A service was held at Old Trafford this afternoon to pay respect to the Busby Babes who lost their lives in Munich 60 years ago today.
Sir Alex Ferguson spoke at the ceremony and claimed that the Babes had always inspired him when he was Manchester United manager.
On the day of the Munich Air Disaster, I was in the library studying for my exams. I used to train two or three nights a week with Queen’s Park, so after I’d finished my work I went along to the training ground, but when I arrived, people were crying. These were grown men. There was a lot of sorrow in the dressing room, so much so that they cancelled training that night. It was a really emotional time for anybody who was a football fan. I’m sure the whole public in Manchester felt that way, and Matt Busby carried great resonance for the people in Scotland, so it was keenly felt up there, too.
I’d seen Manchester United play in the Coronation Cup in 1953. It was held in Glasgow to mark the Queen’s coronation, and it featured four English teams and four Scottish teams. I went to watch United against Rangers. The bulk of the United side was made of the remnants of the 1948 FA Cup-winning team – the likes of Jack Rowley, Stan Pearson, Jack Crompton – but at outside-left there was Roger Byrne, and soon the team was full of young players like Roger.
Not long after that, not only were you drawn to the fact that Matt Busby was manager, you were attracted to the fact that the Busby Babes were suddenly in the semi-finals of the European Cup against Real Madrid. They didn’t disgrace themselves at all, either; they were absolutely brilliant, and that was their first experience of Europe.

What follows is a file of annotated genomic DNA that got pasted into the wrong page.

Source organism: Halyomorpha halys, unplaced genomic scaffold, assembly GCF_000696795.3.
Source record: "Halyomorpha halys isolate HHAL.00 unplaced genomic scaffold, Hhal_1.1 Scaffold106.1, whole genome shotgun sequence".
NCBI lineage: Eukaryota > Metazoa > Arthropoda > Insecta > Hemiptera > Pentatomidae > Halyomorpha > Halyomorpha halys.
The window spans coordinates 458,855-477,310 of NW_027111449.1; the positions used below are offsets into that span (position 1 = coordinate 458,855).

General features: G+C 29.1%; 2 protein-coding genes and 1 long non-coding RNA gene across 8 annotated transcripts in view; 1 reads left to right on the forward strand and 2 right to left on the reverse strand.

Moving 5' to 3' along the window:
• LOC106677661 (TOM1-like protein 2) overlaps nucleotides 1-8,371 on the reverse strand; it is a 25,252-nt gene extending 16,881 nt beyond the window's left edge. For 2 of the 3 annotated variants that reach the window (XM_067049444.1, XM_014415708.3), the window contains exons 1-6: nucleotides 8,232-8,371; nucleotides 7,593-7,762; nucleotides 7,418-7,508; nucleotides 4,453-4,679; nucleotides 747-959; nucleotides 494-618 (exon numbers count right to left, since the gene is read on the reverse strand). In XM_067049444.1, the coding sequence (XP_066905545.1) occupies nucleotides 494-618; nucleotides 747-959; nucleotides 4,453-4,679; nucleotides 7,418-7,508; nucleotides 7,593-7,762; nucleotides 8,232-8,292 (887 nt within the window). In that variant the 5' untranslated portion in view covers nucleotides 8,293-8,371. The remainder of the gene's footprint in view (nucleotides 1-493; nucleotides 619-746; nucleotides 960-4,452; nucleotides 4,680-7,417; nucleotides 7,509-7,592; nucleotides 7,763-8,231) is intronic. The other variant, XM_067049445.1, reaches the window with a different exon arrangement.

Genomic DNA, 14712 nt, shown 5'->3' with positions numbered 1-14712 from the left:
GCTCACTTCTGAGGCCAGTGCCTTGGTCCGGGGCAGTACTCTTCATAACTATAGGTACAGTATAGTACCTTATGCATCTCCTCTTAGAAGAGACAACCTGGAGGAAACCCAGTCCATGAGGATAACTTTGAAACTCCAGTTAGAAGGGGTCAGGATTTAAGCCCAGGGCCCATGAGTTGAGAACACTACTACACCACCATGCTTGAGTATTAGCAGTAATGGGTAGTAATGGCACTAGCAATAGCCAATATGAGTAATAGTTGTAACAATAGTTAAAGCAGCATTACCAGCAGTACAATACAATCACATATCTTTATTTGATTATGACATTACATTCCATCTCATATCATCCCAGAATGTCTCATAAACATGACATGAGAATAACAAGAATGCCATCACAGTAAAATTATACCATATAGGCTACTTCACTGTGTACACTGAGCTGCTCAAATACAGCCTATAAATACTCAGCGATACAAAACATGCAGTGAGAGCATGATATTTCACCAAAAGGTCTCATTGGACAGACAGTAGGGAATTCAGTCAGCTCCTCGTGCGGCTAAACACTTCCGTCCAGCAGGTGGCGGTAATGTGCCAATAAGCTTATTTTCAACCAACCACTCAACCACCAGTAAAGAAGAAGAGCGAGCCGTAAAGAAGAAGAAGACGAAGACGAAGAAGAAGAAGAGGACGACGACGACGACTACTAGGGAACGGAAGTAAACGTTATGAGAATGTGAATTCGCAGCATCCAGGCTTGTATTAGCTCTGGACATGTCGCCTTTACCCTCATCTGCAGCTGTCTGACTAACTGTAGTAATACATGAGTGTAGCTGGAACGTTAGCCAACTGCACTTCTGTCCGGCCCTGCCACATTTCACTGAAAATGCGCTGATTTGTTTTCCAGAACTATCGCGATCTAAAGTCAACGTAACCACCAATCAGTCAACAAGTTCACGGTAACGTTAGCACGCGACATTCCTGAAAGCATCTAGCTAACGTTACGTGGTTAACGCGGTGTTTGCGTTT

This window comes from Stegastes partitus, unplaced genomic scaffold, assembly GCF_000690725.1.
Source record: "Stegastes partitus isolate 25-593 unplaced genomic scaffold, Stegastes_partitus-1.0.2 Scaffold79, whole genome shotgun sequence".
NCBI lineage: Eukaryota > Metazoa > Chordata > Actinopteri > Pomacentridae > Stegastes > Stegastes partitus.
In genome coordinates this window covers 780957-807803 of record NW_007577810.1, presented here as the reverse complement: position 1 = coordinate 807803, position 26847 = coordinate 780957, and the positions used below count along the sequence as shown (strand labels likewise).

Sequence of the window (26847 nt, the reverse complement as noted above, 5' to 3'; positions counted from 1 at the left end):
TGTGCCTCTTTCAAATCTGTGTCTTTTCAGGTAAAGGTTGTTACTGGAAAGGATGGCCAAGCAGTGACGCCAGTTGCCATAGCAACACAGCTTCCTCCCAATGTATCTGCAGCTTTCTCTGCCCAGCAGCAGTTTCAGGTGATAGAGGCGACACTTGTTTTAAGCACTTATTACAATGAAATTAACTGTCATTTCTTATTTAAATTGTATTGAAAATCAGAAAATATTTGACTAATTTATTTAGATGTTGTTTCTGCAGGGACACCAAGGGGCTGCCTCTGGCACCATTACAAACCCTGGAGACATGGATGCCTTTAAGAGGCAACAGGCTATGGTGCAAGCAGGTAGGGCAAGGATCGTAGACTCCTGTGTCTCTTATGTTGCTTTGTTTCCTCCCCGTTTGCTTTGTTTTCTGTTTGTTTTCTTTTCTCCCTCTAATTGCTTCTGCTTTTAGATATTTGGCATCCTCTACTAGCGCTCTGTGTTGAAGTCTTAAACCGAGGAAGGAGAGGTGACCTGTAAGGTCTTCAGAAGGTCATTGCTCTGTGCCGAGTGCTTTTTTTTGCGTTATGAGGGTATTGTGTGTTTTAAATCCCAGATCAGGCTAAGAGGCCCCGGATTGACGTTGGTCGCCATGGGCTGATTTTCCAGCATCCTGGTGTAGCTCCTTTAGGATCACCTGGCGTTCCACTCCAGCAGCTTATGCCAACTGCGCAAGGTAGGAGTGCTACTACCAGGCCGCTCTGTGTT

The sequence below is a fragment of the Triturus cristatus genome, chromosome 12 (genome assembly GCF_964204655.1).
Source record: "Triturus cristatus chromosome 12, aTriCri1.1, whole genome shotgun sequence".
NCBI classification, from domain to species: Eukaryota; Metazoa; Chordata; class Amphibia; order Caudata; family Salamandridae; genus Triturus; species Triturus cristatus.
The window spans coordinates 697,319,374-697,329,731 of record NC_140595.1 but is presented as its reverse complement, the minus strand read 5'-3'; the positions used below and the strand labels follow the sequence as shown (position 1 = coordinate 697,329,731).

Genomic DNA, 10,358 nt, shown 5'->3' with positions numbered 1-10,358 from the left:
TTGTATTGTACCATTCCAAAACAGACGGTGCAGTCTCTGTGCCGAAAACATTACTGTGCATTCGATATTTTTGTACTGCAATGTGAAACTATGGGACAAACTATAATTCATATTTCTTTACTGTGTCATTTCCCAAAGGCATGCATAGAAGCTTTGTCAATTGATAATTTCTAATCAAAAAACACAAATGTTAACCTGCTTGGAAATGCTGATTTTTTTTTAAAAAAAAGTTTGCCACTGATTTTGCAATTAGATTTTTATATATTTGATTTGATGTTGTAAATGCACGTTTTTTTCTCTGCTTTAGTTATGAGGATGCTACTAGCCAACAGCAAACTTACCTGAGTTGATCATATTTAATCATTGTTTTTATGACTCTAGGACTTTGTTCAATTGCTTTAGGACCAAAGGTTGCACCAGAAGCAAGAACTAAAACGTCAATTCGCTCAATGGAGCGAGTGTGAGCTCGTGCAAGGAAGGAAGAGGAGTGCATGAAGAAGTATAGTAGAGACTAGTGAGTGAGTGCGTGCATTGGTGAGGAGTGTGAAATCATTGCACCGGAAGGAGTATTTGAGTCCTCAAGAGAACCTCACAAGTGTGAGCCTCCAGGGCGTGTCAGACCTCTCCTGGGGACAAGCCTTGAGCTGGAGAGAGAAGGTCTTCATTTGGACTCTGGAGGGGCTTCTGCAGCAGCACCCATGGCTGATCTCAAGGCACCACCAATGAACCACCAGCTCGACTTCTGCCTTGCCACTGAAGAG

The philosophy and belief of producing young players to play for Manchester United was a big thing at the time. The team which won the 1948 FA Cup final was mature, there were no kids in there, but seven years later Matt and Jimmy Murphy had a formation of all these young players playing together. It takes a brave person to do that. You’re in an industry where it’s all about the results, and that’s why most managers have to rely on their first team to keep them in a job, and there’s absolutely no compunction about that; it’s a fact of life. To build a football club through young people is the braver thing to do, and actually it’s the correct thing to do because once you’ve got a foundation, then you can rely on that for a few years.
Matt never spoke to me about Munich, but he spoke about Duncan Edwards, David Pegg, Eddie Colman and all the boys who passed away. The one who did speak a lot about it was Jimmy Murphy. Jimmy did a bit of scouting for me and he always spoke very openly about the Babes. He always had a tear in his eye by the end of the discussion because he was a very emotional guy.
While I was Manchester United manager, the Babes were always a reference point for us, in terms of having belief and trust in what young players can do and building a loyalty base from there. Not only that, the Babes made the history of Manchester United, without question. Okay, there had been the 1948 FA Cup and some success in the distant past, but actually the history which was made through that particular period of Matt playing those young players is really the history of Manchester United. A decade on, Matt won the European Cup while playing the same philosophy, using players who had been produced by the club, apart from Paddy Crerand and Alex Stepney [who had been transferred into the club]. It’s incredible.
The Babes are what gives this club such a fantastic romance, in terms of how they played the game and how they generated this thread of youth throughout the club. The spirit of the club is created by all these young players, and that began back then.